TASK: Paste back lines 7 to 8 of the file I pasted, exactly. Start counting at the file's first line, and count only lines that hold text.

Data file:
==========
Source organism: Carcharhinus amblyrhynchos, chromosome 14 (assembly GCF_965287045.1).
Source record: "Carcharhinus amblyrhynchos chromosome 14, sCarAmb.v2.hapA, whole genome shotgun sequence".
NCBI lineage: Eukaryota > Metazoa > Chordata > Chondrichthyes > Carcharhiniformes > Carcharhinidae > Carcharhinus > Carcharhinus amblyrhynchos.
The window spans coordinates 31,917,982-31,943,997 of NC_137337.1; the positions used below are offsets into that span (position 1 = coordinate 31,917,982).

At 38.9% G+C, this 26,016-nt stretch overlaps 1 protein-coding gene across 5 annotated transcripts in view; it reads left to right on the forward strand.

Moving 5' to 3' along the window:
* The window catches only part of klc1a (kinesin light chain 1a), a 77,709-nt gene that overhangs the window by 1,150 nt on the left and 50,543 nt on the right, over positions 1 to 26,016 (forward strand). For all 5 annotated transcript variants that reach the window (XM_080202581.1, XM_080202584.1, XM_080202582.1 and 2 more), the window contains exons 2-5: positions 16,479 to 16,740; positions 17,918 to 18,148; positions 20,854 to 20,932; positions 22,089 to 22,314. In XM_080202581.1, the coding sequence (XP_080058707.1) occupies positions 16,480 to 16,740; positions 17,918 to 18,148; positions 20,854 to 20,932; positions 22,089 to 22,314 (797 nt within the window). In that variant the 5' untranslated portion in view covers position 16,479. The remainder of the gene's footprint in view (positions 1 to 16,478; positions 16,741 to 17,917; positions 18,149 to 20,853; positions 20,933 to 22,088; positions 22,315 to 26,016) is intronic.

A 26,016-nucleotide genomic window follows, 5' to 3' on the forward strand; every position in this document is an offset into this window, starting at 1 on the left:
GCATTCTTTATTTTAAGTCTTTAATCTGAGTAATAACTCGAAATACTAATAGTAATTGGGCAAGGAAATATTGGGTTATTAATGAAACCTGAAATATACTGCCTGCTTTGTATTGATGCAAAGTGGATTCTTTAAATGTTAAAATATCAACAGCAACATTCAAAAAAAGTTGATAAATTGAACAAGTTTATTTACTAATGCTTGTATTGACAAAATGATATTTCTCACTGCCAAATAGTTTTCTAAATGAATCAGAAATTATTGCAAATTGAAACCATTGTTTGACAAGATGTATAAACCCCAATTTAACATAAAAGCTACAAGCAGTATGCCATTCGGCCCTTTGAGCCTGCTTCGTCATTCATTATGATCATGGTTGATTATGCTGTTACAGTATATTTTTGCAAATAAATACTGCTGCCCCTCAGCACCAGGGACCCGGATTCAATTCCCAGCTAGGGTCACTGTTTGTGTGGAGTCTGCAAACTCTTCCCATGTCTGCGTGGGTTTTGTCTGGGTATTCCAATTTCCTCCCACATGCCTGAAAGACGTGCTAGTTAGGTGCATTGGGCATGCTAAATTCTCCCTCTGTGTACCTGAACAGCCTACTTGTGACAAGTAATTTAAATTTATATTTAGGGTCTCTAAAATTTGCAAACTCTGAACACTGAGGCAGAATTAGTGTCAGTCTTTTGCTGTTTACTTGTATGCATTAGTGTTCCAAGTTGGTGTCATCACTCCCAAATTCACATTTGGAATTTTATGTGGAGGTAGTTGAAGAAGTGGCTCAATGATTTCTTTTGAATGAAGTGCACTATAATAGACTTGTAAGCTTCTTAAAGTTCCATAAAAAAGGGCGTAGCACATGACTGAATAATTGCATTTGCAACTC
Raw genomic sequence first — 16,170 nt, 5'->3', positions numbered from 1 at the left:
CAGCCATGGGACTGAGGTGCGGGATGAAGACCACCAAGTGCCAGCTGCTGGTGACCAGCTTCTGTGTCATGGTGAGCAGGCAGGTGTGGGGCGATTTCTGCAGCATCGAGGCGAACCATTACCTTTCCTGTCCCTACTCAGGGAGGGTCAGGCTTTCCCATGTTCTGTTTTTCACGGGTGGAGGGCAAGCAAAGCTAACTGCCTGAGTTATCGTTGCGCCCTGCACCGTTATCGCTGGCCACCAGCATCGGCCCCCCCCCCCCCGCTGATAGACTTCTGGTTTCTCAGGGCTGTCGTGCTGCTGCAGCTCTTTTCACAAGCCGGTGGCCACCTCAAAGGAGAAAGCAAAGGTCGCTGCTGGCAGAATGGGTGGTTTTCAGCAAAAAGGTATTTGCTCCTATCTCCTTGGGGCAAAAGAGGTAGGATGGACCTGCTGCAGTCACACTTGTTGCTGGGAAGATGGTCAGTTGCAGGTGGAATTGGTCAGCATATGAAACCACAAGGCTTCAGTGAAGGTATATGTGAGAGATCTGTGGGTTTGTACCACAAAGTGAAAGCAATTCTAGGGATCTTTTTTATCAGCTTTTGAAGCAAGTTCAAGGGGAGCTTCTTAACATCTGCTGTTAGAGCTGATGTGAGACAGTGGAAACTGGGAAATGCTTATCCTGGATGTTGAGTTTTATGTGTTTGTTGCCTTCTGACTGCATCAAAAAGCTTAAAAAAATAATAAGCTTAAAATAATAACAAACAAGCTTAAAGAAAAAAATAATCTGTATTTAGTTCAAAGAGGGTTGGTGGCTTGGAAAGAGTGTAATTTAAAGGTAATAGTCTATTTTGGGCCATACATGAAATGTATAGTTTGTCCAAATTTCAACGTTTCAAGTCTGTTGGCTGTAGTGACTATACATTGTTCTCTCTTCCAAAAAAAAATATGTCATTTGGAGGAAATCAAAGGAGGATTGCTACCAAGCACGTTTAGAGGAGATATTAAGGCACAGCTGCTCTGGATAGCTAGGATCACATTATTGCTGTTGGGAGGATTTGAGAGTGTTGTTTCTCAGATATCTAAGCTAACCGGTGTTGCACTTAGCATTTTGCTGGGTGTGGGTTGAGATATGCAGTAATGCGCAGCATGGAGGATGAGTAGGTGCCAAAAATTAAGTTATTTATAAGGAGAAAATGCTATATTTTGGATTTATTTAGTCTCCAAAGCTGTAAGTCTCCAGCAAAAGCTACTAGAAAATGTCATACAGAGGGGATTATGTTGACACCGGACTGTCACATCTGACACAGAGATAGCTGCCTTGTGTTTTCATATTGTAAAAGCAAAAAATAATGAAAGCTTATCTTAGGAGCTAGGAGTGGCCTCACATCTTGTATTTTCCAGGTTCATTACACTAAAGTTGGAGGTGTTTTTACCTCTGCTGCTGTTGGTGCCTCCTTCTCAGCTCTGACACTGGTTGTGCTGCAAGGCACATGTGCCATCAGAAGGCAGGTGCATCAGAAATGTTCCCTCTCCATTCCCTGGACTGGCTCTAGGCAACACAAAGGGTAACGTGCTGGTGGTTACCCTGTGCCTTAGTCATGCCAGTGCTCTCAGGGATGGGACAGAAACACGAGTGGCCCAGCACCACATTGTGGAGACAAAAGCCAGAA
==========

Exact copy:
* The window catches only part of klc1a (kinesin light chain 1a), a 77,709-nt gene that overhangs the window by 1,150 nt on the left and 50,543 nt on the right, over positions 1 to 26,016 (forward strand). For all 5 annotated transcript variants that reach the window (XM_080202581.1, XM_080202584.1, XM_080202582.1 and 2 more), the window contains exons 2-5: positions 16,479 to 16,740; positions 17,918 to 18,148; positions 20,854 to 20,932; positions 22,089 to 22,314. In XM_080202581.1, the coding sequence (XP_080058707.1) occupies positions 16,480 to 16,740; positions 17,918 to 18,148; positions 20,854 to 20,932; positions 22,089 to 22,314 (797 nt within the window). In that variant the 5' untranslated portion in view covers position 16,479. The remainder of the gene's footprint in view (positions 1 to 16,478; positions 16,741 to 17,917; positions 18,149 to 20,853; positions 20,933 to 22,088; positions 22,315 to 26,016) is intronic.

A 26,016-nucleotide genomic window follows, 5' to 3' on the forward strand; every position in this document is an offset into this window, starting at 1 on the left: